ALT, anterolateral thigh; ARP, artery radialis perforator; DPAU, distal perforator artery ulnar; F, female; LAP, lumbar artery perforator; M, male; MSAP, medial sural artery perforator; PFAP-3, third perforator of the profunda femoris artery flap; SAIP, supraclavicular artery island flap.

The results of the measurement of the hypnosis dynamics remained almost unchanged before, during, and after hypnosis for the level of confidence and concentration of moving blood cells in the tissue sample volume (Table 3).

Table 3. - Results of Flap Perfusion Measurement before, during, and after Hypnosis
Parameter 1 Measurement 2 Measurement 3 Measurement 4 Measurement P (1–2) P (1–3) P (1–4)
Perfusion (PU), mean (SD) 22.7 (12.9) 24.1 (13.2) 25.7 (14.9) 25.7 (15.1) 0.004 0.025 0.019
Temperature (°C), mean (SD) 29.9 (2.2) 31.1 (2.0) 31.8 (2.1) 32.0 (2.2) <0.001 <0.001 <0.001
Blood cell concentration (AU), median (25%; 75%) 74.4 (56.8; 101.1) 71.9 (55.9; 105.6) 73.9 (57.1; 113.0) 77.5 (55.1; 111.7) 0.446* 0.420* 0.523*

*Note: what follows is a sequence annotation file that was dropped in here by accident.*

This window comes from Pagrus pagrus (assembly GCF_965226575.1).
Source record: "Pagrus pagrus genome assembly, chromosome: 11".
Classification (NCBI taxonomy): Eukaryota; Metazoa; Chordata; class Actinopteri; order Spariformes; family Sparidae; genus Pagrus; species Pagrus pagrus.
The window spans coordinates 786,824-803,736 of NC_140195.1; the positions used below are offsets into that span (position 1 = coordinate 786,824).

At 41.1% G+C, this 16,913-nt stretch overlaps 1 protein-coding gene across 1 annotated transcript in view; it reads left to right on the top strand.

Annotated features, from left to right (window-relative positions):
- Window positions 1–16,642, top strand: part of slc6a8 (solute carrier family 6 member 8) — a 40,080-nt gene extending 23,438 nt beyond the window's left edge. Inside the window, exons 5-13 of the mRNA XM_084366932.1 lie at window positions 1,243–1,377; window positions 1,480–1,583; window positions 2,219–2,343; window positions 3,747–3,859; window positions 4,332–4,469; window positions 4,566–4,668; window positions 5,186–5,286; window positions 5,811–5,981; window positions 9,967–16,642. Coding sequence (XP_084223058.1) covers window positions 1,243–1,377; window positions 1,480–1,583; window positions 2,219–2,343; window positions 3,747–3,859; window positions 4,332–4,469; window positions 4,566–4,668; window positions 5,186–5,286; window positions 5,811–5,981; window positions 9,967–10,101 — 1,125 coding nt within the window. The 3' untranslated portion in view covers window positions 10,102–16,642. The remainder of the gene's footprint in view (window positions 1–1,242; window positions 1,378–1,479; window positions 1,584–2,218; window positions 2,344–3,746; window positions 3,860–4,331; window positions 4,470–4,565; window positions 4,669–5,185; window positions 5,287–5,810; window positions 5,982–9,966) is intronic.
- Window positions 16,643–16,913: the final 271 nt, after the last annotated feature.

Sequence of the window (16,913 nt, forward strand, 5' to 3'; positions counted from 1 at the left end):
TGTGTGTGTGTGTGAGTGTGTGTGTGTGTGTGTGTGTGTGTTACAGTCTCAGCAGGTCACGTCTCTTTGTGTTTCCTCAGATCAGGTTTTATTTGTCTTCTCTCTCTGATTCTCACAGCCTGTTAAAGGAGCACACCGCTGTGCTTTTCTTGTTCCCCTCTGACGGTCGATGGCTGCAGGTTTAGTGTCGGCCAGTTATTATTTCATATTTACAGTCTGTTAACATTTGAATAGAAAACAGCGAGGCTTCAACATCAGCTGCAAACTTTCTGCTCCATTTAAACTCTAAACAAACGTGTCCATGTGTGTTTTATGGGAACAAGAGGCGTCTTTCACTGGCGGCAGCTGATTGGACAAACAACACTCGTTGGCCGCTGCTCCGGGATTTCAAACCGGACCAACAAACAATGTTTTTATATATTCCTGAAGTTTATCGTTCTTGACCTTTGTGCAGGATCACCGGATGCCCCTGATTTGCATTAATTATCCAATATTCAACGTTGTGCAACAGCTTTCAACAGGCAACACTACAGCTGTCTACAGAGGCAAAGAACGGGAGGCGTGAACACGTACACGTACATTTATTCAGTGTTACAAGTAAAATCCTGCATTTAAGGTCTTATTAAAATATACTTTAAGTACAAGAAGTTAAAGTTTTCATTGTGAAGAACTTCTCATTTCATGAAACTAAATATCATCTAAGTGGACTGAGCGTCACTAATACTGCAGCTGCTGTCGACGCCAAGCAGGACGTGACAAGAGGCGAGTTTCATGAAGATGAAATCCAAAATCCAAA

Level of confidence, mean (SD) 66.4 (23.4) 65.8 (20.6) 65.6 (19.4) 60.9 (24.3) 0.696 0.739 0.377
P values were determined by the dependent samples t test.
*P values were determined by the Wilcoxon matched pairs test.
AU, arbitrary unit; PU, perfusion unit.

When applying hypnosis, the vast majority of patients had significant increases in perfusion and flap surface temperature rise (Fig. 1).

Fig. 1.
Fig. 1.:
Flap monitoring. Changes of perfusion in the flap in different stages of hypnosis. 1: before the hypnosis session; 2: trance formation and deepening; 3: in a deep trance and at the time of intense hypnosis instructions aimed at increasing perfusion; and 4: after the hypnosis session.

Most of the patients had significant increases in perfusion during the second part of the hypnosis session in synchrony with hypnosis instruction translation aimed at increasing perfusion, whereas a temperature increase was observed earlier in the first half of the hypnosis session (Fig. 2).

Fig. 2.
Fig. 2.:
Average flap perfusion (A) and surface temperature (B) under hypnosis within 4 dynamic measurements. PU, perfusion unit.

The surface temperature of the flap increased progressively, rising an average of 1.2° (95% CI, 0.8°–1.7°) during trance formation and deepening to 2.1° (95% CI, 1.4°–2.9°) of final difference between measurements before and after the hypnosis session (Table 4).

Table 4. - Changes in Flap Perfusion and Surface Temperature under Hypnosis between First Measurement before the Hypnosis Session and the following Measurements in Dynamics (during and after Hypnosis Session)